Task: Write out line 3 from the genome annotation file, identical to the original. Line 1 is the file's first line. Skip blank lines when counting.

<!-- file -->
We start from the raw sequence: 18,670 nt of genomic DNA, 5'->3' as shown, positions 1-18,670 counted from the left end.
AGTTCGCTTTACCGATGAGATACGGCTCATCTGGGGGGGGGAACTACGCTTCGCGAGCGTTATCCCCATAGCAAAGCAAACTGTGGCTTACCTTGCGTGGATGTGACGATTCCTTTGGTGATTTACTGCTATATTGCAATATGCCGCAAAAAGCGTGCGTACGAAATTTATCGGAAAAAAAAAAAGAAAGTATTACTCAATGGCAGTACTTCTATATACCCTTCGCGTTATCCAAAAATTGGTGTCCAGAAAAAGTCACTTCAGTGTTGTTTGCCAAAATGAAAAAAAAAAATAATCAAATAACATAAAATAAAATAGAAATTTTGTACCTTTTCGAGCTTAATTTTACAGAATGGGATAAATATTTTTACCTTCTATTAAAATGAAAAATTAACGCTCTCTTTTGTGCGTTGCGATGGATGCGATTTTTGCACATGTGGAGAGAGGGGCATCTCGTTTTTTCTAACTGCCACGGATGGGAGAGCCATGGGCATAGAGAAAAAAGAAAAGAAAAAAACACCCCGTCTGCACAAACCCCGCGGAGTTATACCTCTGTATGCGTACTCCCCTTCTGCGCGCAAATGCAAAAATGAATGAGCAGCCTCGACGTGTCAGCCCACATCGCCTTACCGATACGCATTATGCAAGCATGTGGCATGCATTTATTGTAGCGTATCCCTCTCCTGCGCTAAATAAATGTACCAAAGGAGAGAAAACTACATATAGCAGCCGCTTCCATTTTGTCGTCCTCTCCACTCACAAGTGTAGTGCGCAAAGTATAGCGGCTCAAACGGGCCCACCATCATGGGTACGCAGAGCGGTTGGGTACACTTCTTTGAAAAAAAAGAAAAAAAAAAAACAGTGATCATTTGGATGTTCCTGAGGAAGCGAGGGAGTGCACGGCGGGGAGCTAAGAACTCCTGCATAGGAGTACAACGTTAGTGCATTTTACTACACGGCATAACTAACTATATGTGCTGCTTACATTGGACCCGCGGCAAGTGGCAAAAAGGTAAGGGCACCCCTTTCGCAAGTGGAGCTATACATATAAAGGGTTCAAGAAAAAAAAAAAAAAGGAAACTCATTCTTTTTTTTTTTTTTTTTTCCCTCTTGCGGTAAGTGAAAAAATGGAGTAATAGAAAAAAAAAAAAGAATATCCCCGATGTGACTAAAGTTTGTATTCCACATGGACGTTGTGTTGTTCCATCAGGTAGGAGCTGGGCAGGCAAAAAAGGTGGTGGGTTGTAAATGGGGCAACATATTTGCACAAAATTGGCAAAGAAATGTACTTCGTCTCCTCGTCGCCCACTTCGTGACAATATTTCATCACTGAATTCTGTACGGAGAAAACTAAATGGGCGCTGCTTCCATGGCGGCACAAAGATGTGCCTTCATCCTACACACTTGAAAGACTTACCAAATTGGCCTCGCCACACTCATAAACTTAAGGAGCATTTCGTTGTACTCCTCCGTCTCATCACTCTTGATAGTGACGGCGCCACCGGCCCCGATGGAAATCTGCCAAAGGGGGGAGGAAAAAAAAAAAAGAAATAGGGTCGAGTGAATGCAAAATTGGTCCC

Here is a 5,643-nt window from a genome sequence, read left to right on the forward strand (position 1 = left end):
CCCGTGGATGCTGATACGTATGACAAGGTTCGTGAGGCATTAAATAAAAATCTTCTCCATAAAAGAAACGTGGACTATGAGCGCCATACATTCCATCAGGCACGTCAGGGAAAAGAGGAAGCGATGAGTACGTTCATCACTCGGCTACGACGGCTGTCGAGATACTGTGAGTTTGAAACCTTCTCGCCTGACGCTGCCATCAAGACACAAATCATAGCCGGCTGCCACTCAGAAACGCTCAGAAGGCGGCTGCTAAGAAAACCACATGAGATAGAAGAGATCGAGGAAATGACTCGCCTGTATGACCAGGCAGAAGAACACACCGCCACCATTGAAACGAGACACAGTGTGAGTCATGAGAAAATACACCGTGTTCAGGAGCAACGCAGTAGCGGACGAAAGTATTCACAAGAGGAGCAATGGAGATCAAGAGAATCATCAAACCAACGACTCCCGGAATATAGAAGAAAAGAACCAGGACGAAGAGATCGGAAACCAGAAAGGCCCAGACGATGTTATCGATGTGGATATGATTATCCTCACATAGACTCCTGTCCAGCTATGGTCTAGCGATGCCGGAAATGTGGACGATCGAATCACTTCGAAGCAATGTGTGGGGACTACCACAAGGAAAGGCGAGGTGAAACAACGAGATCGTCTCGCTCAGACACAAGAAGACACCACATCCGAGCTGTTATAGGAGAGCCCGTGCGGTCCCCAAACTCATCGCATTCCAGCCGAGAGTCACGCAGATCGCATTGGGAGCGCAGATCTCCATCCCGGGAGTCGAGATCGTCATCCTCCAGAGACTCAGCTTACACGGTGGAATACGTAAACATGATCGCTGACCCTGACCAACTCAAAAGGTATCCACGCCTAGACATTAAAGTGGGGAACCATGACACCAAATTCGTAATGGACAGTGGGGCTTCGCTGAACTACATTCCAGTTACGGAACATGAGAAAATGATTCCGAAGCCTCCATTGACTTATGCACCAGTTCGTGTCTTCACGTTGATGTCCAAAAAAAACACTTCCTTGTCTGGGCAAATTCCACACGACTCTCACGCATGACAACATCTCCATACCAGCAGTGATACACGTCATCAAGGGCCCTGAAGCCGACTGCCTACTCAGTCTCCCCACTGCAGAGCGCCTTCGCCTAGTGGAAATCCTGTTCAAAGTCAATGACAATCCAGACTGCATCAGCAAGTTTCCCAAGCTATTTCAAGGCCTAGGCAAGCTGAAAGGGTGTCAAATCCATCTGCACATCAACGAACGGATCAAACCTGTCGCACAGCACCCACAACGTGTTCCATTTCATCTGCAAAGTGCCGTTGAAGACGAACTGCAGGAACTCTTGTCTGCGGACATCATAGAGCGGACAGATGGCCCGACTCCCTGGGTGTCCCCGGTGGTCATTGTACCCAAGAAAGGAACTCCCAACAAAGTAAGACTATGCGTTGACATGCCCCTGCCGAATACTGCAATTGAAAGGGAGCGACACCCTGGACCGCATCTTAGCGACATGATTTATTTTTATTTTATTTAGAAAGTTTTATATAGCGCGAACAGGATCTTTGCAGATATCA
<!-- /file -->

Here is a 5,643-nt window from a genome sequence, read left to right on the forward strand (position 1 = left end):